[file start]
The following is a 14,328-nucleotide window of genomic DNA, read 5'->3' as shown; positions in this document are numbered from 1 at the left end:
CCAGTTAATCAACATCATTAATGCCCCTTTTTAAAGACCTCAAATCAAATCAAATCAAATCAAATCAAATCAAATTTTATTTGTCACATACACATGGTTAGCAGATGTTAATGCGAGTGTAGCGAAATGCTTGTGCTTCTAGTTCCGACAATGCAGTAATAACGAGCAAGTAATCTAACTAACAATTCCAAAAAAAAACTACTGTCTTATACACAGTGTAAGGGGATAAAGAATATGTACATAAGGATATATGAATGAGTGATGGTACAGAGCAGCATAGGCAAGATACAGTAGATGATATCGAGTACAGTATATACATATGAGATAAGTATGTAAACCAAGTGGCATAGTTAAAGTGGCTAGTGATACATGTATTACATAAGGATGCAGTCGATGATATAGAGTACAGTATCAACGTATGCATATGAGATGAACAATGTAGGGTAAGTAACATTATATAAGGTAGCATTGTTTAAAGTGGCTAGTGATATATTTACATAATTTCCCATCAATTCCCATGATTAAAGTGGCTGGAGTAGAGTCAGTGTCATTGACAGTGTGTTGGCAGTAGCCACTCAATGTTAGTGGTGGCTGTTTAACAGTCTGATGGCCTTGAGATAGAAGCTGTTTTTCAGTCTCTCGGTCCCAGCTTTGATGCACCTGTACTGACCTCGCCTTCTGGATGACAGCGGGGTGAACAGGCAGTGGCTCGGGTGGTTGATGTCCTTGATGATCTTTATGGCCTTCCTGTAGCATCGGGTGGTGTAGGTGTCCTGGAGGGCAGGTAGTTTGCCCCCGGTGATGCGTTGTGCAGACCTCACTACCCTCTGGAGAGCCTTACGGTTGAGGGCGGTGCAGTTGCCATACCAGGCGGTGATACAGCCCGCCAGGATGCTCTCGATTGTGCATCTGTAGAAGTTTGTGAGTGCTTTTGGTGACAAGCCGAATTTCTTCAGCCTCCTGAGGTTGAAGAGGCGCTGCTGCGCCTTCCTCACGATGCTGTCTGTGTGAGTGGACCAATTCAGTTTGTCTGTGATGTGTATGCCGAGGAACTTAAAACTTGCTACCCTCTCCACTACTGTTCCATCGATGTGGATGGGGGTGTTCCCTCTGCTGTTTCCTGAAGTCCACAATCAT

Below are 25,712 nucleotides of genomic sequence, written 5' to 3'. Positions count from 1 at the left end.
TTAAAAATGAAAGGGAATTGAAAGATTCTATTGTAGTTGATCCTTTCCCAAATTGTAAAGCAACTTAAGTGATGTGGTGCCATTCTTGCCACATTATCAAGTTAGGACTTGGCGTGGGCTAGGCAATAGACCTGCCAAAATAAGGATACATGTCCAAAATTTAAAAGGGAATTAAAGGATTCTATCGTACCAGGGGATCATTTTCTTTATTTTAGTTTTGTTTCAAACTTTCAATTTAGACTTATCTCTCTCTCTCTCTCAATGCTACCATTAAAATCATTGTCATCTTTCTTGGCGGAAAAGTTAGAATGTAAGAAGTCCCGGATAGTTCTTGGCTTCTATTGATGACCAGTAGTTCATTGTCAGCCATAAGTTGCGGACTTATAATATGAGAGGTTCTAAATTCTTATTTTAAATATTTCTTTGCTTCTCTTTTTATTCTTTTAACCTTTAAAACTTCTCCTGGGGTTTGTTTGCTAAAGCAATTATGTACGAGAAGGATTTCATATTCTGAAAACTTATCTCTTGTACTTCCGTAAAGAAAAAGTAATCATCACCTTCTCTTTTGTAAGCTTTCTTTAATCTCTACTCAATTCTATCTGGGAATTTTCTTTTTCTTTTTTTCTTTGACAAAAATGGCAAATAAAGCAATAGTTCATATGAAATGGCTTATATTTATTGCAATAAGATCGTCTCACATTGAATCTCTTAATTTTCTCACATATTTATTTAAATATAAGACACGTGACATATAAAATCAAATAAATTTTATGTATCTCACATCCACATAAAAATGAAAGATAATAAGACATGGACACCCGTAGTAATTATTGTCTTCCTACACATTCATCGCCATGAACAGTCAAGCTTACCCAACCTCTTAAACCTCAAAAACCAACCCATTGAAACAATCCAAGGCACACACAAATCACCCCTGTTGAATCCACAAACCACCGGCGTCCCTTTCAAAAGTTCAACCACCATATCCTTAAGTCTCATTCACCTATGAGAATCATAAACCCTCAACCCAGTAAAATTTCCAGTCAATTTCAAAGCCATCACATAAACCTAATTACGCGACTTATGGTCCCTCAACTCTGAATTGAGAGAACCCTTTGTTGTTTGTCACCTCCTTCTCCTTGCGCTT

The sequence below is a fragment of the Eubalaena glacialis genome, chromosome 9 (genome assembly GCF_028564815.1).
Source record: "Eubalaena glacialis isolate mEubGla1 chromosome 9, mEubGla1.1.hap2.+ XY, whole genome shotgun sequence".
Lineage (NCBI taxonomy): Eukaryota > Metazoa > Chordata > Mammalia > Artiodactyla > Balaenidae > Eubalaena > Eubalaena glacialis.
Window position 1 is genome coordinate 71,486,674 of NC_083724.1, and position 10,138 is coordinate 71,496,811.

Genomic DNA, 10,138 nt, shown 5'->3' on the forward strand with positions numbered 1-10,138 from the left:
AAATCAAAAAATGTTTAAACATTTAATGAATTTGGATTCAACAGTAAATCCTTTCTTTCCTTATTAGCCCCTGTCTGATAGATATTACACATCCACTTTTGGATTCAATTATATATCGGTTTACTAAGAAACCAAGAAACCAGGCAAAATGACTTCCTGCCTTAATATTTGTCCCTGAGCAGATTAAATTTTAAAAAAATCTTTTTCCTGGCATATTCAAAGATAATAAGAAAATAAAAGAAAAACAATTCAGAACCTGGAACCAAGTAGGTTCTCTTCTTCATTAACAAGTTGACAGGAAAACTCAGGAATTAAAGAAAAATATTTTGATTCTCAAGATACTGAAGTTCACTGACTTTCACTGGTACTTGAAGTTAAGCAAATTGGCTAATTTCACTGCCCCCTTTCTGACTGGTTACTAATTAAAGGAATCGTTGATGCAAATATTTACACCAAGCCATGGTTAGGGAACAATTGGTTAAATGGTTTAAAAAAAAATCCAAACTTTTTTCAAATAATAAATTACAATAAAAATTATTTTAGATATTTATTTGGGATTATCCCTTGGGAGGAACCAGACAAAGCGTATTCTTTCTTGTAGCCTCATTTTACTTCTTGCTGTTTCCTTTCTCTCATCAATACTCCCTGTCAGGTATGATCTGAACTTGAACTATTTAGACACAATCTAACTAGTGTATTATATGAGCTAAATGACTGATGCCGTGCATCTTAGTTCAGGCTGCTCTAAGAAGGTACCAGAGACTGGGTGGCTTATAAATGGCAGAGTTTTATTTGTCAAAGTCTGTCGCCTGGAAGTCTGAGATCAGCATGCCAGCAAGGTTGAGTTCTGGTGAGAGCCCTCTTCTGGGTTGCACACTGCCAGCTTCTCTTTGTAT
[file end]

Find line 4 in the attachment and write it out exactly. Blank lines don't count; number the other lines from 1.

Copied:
TTAAAAATGAAAGGGAATTGAAAGATTCTATTGTAGTTGATCCTTTCCCAAATTGTAAAGCAACTTAAGTGATGTGGTGCCATTCTTGCCACATTATCAAGTTAGGACTTGGCGTGGGCTAGGCAATAGACCTGCCAAAATAAGGATACATGTCCAAAATTTAAAAGGGAATTAAAGGATTCTATCGTACCAGGGGATCATTTTCTTTATTTTAGTTTTGTTTCAAACTTTCAATTTAGACTTATCTCTCTCTCTCTCTCAATGCTACCATTAAAATCATTGTCATCTTTCTTGGCGGAAAAGTTAGAATGTAAGAAGTCCCGGATAGTTCTTGGCTTCTATTGATGACCAGTAGTTCATTGTCAGCCATAAGTTGCGGACTTATAATATGAGAGGTTCTAAATTCTTATTTTAAATATTTCTTTGCTTCTCTTTTTATTCTTTTAACCTTTAAAACTTCTCCTGGGGTTTGTTTGCTAAAGCAATTATGTACGAGAAGGATTTCATATTCTGAAAACTTATCTCTTGTACTTCCGTAAAGAAAAAGTAATCATCACCTTCTCTTTTGTAAGCTTTCTTTAATCTCTACTCAATTCTATCTGGGAATTTTCTTTTTCTTTTTTTCTTTGACAAAAATGGCAAATAAAGCAATAGTTCATATGAAATGGCTTATATTTATTGCAATAAGATCGTCTCACATTGAATCTCTTAATTTTCTCACATATTTATTTAAATATAAGACACGTGACATATAAAATCAAATAAATTTTATGTATCTCACATCCACATAAAAATGAAAGATAATAAGACATGGACACCCGTAGTAATTATTGTCTTCCTACACATTCATCGCCATGAACAGTCAAGCTTACCCAACCTCTTAAACCTCAAAAACCAACCCATTGAAACAATCCAAGGCACACACAAATCACCCCTGTTGAATCCACAAACCACCGGCGTCCCTTTCAAAAGTTCAACCACCATATCCTTAAGTCTCATTCACCTATGAGAATCATAAACCCTCAACCCAGTAAAATTTCCAGTCAATTTCAAAGCCATCACATAAACCTAATTACGCGACTTATGGTCCCTCAACTCTGAATTGAGAGAACCCTTTGTTGTTTGTCACCTCCTTCTCCTTGCGCTT